Jackson Estuarine Laboratory

Effects of tidal currents, seston, and bottom sediments on growth of Mercenaria mercenaria: results of a field experiment


Tidal currents, seston, and sediments separately influence growth of the hard clam, Mercenaria mercenaria, but it is uncertain how these factors may interact. A 3×3 factorial field experiment, carried out in Great Sound, a coastal lagoon in Southern New Jersey, USA, between May and September 1986, determined the relative effects of three sediment types and three site-specific seston/tidal current regimes on the individual growth of M. mercenaria. Analysis of variance of the change in shell length after 15 wk (differences in initial and final lengths) demonstrated a significant difference (P=0.0064) in growth among sites, but no significant differences (P=0.1331) for growth in different sediments, although trends were evident. Effects of sites were independent of sediment type (P=0.2621). Shell growth rates differed by 10.7% between the slowest and fastest sites, but only differed by 5.7% between sediment types, with fastest growth in sand and slowest in mud. Tidal current speeds and four measures of seston (chlorophyll a, particulate inorganic and organic matter, PIM and POM, and energy content) were measured >20 times in near-bottom waters at each site. Horizontal fluxes of POM exhibited higher correlation coefficients with growth rates, than did seston concentrations or current speeds alone. We attribute significant “site” differences to differences in horizontal seston fluxes fluxes among sites. We suggest that horizontal seston fluxes may be a major factor affecting individual growth of suspension-feeding bivalves.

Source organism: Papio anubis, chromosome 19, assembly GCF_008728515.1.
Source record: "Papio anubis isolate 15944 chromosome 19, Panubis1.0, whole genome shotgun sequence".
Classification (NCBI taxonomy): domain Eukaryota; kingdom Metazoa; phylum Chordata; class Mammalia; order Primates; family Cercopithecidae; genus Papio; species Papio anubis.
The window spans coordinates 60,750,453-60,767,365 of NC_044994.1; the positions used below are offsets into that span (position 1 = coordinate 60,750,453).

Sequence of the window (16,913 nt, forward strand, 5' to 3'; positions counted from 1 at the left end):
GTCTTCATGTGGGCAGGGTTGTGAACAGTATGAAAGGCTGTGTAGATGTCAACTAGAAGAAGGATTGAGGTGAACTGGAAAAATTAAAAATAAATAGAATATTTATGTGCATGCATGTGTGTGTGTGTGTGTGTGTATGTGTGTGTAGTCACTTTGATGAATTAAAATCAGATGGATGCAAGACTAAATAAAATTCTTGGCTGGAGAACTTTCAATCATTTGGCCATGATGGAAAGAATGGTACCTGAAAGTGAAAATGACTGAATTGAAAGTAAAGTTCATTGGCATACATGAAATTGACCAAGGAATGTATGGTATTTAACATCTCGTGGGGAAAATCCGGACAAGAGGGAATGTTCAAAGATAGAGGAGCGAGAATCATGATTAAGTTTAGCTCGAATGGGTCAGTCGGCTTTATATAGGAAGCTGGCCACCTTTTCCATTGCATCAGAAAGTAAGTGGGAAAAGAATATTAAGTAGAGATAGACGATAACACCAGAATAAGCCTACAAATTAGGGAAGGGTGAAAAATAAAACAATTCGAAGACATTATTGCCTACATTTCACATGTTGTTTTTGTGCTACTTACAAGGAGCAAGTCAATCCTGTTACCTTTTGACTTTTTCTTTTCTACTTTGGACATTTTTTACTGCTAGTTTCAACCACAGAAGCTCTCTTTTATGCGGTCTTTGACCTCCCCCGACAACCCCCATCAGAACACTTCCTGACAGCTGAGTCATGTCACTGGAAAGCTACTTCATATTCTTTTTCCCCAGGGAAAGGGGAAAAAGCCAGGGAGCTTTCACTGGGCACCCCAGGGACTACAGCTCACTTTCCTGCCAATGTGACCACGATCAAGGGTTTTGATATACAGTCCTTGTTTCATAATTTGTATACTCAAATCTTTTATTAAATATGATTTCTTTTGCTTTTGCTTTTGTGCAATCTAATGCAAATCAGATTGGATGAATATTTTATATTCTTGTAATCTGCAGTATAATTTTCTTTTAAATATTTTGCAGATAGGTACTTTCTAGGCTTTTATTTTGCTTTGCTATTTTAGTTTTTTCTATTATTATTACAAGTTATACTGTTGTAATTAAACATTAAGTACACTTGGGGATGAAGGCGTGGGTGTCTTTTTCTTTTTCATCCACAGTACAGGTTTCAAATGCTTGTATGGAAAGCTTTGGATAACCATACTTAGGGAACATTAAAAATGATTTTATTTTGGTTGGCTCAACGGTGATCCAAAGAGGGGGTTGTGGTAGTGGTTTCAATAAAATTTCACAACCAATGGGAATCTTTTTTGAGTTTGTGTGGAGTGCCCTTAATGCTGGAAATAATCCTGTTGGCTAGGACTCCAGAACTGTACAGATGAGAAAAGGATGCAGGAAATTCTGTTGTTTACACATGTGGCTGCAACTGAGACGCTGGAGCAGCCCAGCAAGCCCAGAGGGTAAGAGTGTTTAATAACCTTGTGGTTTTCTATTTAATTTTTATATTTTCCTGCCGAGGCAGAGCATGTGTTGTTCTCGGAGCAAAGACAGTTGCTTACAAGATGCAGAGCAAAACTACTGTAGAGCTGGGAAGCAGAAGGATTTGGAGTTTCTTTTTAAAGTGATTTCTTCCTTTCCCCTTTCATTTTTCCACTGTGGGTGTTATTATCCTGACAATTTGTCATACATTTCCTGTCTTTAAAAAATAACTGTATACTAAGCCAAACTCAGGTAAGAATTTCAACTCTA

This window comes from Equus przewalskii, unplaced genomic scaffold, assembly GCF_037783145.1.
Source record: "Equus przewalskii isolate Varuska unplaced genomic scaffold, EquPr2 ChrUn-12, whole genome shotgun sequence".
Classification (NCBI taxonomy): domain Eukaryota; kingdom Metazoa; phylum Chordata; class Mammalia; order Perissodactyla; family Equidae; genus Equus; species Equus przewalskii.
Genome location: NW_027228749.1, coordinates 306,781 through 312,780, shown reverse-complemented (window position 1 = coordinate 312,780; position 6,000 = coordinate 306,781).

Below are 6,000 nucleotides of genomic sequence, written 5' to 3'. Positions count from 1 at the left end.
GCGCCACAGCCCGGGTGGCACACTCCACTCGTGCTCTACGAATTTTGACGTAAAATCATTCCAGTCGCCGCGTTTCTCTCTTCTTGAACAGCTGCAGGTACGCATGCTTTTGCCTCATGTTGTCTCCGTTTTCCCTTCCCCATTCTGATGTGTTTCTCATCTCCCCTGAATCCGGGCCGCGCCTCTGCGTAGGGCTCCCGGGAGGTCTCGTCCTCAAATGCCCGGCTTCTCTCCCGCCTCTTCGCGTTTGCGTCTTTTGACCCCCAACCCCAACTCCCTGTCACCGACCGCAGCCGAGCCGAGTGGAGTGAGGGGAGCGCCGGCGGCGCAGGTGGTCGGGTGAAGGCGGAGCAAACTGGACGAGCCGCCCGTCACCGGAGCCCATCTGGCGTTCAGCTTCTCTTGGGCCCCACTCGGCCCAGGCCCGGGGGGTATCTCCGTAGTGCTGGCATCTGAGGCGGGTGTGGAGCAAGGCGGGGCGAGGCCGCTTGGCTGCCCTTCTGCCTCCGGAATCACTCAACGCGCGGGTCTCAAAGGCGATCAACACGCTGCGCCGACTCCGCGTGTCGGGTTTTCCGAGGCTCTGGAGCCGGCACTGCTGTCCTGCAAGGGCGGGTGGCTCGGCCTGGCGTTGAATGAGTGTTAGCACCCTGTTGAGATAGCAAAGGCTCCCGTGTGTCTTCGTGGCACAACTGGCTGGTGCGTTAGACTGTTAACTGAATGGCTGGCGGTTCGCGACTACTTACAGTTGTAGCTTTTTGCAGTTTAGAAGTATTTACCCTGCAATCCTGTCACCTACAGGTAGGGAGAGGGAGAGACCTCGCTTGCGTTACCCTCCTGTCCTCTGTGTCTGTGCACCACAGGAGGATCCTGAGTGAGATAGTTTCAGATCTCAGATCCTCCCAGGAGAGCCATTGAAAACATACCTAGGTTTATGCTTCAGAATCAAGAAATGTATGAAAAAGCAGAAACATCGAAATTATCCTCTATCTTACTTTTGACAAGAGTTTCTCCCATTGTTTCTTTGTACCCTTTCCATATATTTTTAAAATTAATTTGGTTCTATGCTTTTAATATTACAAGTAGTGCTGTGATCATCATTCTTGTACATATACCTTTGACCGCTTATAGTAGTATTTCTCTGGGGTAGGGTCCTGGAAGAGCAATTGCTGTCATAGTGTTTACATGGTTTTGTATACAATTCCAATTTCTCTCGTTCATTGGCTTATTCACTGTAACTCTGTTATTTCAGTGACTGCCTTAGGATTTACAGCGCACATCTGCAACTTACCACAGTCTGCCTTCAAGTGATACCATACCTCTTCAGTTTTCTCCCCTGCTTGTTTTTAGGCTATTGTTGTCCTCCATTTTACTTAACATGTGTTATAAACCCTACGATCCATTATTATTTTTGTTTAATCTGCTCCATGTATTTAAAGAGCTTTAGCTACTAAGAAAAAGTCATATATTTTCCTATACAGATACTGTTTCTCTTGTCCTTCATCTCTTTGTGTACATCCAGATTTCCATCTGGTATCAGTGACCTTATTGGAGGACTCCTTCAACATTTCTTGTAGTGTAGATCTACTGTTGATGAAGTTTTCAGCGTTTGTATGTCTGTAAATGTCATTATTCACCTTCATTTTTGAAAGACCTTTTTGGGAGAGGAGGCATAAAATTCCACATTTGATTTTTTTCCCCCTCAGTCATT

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Marine Biology



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